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MM5 Summer'93

The Kiss by Paul Bull

Brian Bull's firm is at Chipping Sodbury, a pleasant Cotswold town not far from Bristol, the city that made him a mosaicist. It seems that since Roman times the Italian province of Friuli (where Spilimbergo is now the home of the Dona smalti firm) has been a centre for mosaic making. And it came to pass that a man named Maddeleina went forth from Friuli to make mosaics for the Czar's Hermitage in Russia, taking his seven sons with him. Those were the days. They next worked in Germany, then helped with some of the mosaics in Westminster Cathedral, and eventually settled in Bristol, on land owned by the Bull family. It was sons Beppi and Peter who taught Brian the art of mosaic. Born in 1933 Brian painted from early childhood, but couldn't afford to go to art school; so at fourteen he joined his father as an apprentice floor layer - tiling et al. Seeing the Auguste Wagner mosaics in Berlin's Olympic Stadium in 1953, while on National Service, made him decide to be a mosaicist.

Mosaic for
Middle Eastern Mosque
30k jpeg

In the fifties he worked in England for various property developers, like the delicously named Erno Goldfinger. When demand fell off in this country, he worked abroad, mainly in the Middle East, producing mosaics for mosques, hotels and palaces. He has prospered remarkably - making some 2000 murals between 1962 and 1976 (employing up to twenty mosaicists at a time), and some 300 domes (inside and out) to date. He has done 32 television programmes on mosaic, and written a book (Mosaics, published by Triton, 1976) now out of print but well worth trying to get hold of. It has an invaluable chapter on fixing mosaics, with a wonderful story about how not to do it. Brian was working on an outside wall near Holloway Prison, and during a tea-break while it rained watched a van draw up opposite. A chap started unloading a large reverse mosaic sent from Venice. Having plastered wettish cement all over his wall, this chap started putting up the sections, beginning - correctly - at the top. And after ten minutes the first of his sections started slipping off... Seconds later four men were desperately trying to keep the damn things on the wall. Hopeless. Finally there was just a pile of tesserae at the foot of the wall... If you want to learn how you should do it, read the book.

Brian's three children are also in the business, having started as toddler mosaicists. They are all superb mosaic artists in their own right - Paul, for example, has exhibited at the Royal West of England Academy in Bristol. While he shares the designing and geometry with his father, Tina and Mark run the studio and oversee the making of the mosaics. Mark also travels abroad to supervise the installation of the more complex domes, etc. The firm has had a five-year apprentice scheme since 1974.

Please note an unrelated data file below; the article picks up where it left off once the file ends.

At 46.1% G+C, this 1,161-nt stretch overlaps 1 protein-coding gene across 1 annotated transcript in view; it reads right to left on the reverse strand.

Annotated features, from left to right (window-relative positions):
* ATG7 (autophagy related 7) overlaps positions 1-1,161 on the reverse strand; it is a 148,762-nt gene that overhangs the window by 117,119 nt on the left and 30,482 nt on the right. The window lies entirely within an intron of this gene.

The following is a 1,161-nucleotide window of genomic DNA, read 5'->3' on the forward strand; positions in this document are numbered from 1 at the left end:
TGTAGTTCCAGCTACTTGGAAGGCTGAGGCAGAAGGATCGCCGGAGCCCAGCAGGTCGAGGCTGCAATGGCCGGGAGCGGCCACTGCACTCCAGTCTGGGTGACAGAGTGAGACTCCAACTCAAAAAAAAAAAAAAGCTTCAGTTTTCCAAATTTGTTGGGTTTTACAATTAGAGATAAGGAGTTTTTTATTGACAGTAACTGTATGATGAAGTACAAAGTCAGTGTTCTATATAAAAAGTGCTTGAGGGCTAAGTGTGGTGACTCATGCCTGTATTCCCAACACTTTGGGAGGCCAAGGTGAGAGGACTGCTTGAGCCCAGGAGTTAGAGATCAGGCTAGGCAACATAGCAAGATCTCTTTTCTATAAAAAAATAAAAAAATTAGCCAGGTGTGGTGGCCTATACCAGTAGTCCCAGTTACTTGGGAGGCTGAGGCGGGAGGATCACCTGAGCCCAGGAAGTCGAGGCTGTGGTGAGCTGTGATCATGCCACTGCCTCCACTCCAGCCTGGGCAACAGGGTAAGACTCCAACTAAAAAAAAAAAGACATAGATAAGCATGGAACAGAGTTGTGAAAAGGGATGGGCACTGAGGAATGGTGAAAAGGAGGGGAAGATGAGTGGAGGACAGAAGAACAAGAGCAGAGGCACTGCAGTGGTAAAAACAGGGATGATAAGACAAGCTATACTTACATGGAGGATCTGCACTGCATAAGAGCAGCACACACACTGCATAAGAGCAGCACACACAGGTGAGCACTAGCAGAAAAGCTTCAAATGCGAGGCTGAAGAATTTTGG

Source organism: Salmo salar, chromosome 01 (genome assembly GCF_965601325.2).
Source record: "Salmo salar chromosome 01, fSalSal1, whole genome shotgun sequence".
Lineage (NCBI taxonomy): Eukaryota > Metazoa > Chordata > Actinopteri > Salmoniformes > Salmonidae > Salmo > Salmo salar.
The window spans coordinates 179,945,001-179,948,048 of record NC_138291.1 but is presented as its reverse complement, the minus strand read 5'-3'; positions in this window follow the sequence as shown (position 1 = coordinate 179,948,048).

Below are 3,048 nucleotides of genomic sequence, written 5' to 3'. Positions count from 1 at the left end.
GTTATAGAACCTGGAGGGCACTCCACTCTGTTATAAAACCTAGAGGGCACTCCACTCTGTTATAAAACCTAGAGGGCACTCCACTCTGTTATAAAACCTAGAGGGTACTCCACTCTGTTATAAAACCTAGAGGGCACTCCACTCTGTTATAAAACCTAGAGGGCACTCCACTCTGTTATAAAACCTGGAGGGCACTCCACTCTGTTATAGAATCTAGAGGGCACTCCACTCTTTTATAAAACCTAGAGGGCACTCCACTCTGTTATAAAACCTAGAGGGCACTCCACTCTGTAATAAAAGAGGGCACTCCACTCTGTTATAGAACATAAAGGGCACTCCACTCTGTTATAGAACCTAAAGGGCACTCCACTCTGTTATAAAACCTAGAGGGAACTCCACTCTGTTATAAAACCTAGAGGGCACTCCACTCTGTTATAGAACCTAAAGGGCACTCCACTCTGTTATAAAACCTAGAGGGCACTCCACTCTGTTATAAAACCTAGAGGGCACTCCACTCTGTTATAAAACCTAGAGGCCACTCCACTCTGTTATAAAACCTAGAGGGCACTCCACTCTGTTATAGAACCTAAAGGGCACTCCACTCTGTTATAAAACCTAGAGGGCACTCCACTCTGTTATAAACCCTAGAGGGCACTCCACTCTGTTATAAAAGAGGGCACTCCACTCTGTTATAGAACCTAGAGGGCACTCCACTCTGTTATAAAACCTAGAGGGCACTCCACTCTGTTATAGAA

A dome mosaic on the studio floor
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Working in reverse, Democo can make around 1000 square feet a month with the current team of eight, depending on the complexity of the design and the proportion of opus musivum. For instance, they did a 900 square foot curved Egyptian scene, complete with camels, flamingos and palm trees, in 32 days. On site a two-man team (one skilled, one not) can lay 5 to 10 metres a day. Working on a large scale and abroad, Brian stresses that the initial survey is crucial. Then there is the geometry. Imagine the problems involved in calculating the templates for a complex design for an onion-shaped Islamic dome, given that those templates have to be laid out flat in the studio at home. The photograph gives a hint as to how it's done. There were 144 separate pieces for that dome. They once did 42 domes in six weeks, each one a different shape and a different design. I asked Paul if he had ever tried using a state-of-the-art computer for the geometry; he had, but there was an error of 5 cms. Too much. So he does it all himself.

Trained as he was by the sons of Friuli, Brian naturally feels that he is in a real sense a direct descendent of the Roman and Byzantine mosaicists; and I was fascinated to learn that he too is convinced that they did use the reverse method. He reckons the figures were made off-site, installed with a double layer of tesserae around them, and then the background was done direct. So we have the practitioners, Brian Bull and Chris Smith of Art Pavements, in direct opposition to the academics, who think the old mosaicists never used the reverse method. To be continued.

And as a change from making large-scale mosaics Brian paints - miniature enamels.

You can get in touch with Democo at Unit 5, Chipping Edge Estate, Hatters Lane, CHIPPING SODBURY, Avon BS17 6AA. Tel: 0454 311353, Fax: 0454 323383.

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